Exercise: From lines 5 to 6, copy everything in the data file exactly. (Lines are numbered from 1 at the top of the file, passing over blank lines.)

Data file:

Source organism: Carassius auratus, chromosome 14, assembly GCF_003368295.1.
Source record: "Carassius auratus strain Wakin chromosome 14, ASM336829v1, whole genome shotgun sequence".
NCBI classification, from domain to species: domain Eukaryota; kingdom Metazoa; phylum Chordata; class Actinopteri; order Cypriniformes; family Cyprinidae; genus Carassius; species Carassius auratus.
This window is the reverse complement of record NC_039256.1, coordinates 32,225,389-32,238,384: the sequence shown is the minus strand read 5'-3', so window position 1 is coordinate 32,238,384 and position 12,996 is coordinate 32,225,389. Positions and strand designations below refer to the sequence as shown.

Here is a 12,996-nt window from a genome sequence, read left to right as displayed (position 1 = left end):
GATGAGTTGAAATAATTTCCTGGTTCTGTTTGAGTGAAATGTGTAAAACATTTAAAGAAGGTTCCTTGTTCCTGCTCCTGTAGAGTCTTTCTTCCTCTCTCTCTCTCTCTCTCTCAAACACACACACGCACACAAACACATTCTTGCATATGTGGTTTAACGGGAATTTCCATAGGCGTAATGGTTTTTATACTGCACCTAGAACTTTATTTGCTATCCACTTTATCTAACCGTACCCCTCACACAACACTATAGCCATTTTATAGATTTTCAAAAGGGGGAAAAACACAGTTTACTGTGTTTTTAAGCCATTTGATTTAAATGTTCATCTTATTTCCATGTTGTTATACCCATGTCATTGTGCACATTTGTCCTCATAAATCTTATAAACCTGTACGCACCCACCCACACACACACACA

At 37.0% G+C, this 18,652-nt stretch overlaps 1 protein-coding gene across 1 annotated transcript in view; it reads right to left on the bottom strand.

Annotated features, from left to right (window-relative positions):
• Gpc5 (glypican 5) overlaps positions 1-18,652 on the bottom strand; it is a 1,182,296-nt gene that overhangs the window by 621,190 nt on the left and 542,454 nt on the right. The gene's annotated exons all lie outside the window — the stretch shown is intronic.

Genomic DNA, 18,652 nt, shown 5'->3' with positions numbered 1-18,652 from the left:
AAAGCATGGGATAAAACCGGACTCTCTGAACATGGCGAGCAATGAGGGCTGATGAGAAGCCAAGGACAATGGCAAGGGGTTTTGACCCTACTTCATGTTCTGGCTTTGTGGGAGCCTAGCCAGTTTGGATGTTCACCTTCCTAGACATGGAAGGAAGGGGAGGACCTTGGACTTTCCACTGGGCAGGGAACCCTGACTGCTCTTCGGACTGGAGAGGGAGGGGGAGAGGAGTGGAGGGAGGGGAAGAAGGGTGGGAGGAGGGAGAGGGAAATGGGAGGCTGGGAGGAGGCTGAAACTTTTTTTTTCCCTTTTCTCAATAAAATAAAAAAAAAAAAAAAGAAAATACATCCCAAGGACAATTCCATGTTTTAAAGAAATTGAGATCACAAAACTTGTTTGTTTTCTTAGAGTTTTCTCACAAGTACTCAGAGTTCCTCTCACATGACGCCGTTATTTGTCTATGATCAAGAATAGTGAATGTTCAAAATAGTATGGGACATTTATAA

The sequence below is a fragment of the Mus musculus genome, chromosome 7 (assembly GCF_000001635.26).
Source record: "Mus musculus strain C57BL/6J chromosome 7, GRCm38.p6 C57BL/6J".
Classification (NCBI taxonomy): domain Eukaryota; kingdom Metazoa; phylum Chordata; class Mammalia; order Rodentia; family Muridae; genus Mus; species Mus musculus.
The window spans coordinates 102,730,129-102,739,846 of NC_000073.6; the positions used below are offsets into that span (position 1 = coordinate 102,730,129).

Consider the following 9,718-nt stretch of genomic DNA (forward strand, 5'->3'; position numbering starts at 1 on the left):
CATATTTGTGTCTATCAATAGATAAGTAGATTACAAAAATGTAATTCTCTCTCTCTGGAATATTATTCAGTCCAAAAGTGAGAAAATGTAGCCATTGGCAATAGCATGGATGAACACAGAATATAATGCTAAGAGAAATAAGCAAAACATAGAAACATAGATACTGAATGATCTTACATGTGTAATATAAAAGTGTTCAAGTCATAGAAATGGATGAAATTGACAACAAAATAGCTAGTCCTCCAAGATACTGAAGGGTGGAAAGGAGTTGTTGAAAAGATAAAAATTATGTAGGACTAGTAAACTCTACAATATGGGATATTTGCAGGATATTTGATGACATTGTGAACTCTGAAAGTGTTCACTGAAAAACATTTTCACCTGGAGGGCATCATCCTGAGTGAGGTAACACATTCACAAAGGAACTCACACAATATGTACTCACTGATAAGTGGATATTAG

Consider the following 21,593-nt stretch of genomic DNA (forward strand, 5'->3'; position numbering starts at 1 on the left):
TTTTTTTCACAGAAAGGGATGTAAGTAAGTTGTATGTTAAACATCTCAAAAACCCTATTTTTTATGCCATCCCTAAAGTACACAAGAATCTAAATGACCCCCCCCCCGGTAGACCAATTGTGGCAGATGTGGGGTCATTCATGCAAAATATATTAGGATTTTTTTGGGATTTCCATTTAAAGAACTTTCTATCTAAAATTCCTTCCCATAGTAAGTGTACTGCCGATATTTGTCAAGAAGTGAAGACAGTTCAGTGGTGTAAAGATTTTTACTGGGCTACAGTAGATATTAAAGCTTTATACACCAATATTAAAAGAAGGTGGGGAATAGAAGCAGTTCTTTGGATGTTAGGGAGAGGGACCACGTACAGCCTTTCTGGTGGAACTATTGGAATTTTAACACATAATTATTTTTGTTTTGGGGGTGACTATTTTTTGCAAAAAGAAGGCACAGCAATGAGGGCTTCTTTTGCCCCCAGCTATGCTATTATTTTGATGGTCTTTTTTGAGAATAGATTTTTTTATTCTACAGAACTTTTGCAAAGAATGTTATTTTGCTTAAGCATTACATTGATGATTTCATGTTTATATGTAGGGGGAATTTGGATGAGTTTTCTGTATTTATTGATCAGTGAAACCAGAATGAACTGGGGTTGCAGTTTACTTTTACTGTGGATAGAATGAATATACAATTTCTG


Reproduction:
Here is a 12,996-nt window from a genome sequence, read left to right as displayed (position 1 = left end):
GATGAGTTGAAATAATTTCCTGGTTCTGTTTGAGTGAAATGTGTAAAACATTTAAAGAAGGTTCCTTGTTCCTGCTCCTGTAGAGTCTTTCTTCCTCTCTCTCTCTCTCTCTCTCAAACACACACACGCACACAAACACATTCTTGCATATGTGGTTTAACGGGAATTTCCATAGGCGTAATGGTTTTTATACTGCACCTAGAACTTTATTTGCTATCCACTTTATCTAACCGTACCCCTCACACAACACTATAGCCATTTTATAGATTTTCAAAAGGGGGAAAAACACAGTTTACTGTGTTTTTAAGCCATTTGATTTAAATGTTCATCTTATTTCCATGTTGTTATACCCATGTCATTGTGCACATTTGTCCTCATAAATCTTATAAACCTGTACGCACCCACCCACACACACACACA